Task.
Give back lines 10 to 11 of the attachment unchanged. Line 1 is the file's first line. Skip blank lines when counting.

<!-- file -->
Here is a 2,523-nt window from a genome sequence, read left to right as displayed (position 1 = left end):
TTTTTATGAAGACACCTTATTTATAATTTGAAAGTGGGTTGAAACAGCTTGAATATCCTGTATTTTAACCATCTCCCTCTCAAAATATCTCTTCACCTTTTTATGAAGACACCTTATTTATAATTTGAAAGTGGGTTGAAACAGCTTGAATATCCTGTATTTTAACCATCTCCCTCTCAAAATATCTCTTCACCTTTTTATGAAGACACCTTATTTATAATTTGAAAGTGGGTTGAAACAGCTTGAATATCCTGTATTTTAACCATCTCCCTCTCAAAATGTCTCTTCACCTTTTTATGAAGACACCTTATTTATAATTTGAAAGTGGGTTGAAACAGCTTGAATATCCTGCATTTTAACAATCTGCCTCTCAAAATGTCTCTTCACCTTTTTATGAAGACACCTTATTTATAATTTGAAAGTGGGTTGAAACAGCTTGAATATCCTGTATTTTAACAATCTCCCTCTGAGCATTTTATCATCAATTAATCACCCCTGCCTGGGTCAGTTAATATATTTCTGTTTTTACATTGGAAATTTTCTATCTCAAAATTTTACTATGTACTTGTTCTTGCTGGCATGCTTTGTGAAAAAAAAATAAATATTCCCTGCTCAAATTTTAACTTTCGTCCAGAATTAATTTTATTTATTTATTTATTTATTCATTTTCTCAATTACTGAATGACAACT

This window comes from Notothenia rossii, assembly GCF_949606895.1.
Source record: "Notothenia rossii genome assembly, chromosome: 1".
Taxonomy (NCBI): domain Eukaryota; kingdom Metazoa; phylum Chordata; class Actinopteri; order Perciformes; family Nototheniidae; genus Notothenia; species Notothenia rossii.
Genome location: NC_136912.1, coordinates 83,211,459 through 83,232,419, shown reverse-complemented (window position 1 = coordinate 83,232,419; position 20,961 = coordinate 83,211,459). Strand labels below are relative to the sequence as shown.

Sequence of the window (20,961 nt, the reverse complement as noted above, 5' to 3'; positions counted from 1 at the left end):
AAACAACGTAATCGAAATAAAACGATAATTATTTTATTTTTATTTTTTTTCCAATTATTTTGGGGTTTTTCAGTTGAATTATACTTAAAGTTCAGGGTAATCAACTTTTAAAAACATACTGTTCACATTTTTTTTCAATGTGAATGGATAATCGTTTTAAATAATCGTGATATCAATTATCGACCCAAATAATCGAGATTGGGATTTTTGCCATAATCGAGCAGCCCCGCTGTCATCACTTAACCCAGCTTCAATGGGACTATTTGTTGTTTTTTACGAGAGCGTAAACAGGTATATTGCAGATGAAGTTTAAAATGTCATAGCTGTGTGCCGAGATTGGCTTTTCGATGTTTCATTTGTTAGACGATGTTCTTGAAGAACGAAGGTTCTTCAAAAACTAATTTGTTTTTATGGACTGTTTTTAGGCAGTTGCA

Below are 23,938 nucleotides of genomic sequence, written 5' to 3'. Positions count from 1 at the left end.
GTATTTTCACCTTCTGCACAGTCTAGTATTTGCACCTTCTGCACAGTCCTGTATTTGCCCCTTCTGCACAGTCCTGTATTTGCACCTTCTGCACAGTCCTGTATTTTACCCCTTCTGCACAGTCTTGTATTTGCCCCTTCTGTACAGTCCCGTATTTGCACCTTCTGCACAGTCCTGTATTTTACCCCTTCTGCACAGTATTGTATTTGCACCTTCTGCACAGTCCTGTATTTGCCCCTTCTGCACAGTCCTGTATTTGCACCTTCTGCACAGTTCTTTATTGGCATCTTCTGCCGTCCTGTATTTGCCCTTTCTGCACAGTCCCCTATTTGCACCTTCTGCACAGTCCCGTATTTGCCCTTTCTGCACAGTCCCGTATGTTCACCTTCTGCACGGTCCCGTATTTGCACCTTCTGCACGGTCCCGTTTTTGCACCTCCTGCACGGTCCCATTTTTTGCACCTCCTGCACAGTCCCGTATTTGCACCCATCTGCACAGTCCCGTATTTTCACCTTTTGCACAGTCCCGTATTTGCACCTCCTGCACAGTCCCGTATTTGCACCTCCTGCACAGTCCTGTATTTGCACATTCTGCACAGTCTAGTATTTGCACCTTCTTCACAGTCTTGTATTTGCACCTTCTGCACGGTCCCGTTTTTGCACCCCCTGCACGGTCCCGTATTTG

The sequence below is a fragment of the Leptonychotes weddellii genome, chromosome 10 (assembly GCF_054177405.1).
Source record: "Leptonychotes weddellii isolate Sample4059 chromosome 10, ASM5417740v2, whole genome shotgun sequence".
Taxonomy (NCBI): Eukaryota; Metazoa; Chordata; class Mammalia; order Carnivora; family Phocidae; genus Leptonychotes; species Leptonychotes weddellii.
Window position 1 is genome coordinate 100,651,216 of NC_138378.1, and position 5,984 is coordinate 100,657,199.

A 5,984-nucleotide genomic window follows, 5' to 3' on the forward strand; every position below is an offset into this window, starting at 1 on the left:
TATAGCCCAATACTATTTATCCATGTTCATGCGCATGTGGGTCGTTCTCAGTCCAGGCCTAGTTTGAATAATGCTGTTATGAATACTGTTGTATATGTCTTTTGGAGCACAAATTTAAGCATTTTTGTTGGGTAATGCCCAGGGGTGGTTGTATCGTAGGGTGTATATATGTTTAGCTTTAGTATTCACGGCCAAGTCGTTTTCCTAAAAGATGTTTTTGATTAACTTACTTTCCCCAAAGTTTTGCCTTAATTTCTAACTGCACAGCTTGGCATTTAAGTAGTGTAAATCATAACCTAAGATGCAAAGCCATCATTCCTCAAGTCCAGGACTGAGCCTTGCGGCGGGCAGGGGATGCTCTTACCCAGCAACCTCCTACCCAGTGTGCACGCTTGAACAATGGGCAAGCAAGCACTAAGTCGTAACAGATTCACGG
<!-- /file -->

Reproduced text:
GTATTTTCACCTTCTGCACAGTCTAGTATTTGCACCTTCTGCACAGTCCTGTATTTGCCCCTTCTGCACAGTCCTGTATTTGCACCTTCTGCACAGTCCTGTATTTTACCCCTTCTGCACAGTCTTGTATTTGCCCCTTCTGTACAGTCCCGTATTTGCACCTTCTGCACAGTCCTGTATTTTACCCCTTCTGCACAGTATTGTATTTGCACCTTCTGCACAGTCCTGTATTTGCCCCTTCTGCACAGTCCTGTATTTGCACCTTCTGCACAGTTCTTTATTGGCATCTTCTGCCGTCCTGTATTTGCCCTTTCTGCACAGTCCCCTATTTGCACCTTCTGCACAGTCCCGTATTTGCCCTTTCTGCACAGTCCCGTATGTTCACCTTCTGCACGGTCCCGTATTTGCACCTTCTGCACGGTCCCGTTTTTGCACCTCCTGCACGGTCCCATTTTTTGCACCTCCTGCACAGTCCCGTATTTGCACCCATCTGCACAGTCCCGTATTTTCACCTTTTGCACAGTCCCGTATTTGCACCTCCTGCACAGTCCCGTATTTGCACCTCCTGCACAGTCCTGTATTTGCACATTCTGCACAGTCTAGTATTTGCACCTTCTTCACAGTCTTGTATTTGCACCTTCTGCACGGTCCCGTTTTTGCACCCCCTGCACGGTCCCGTATTTG

The sequence below is a fragment of the Leptonychotes weddellii genome, chromosome 10 (assembly GCF_054177405.1).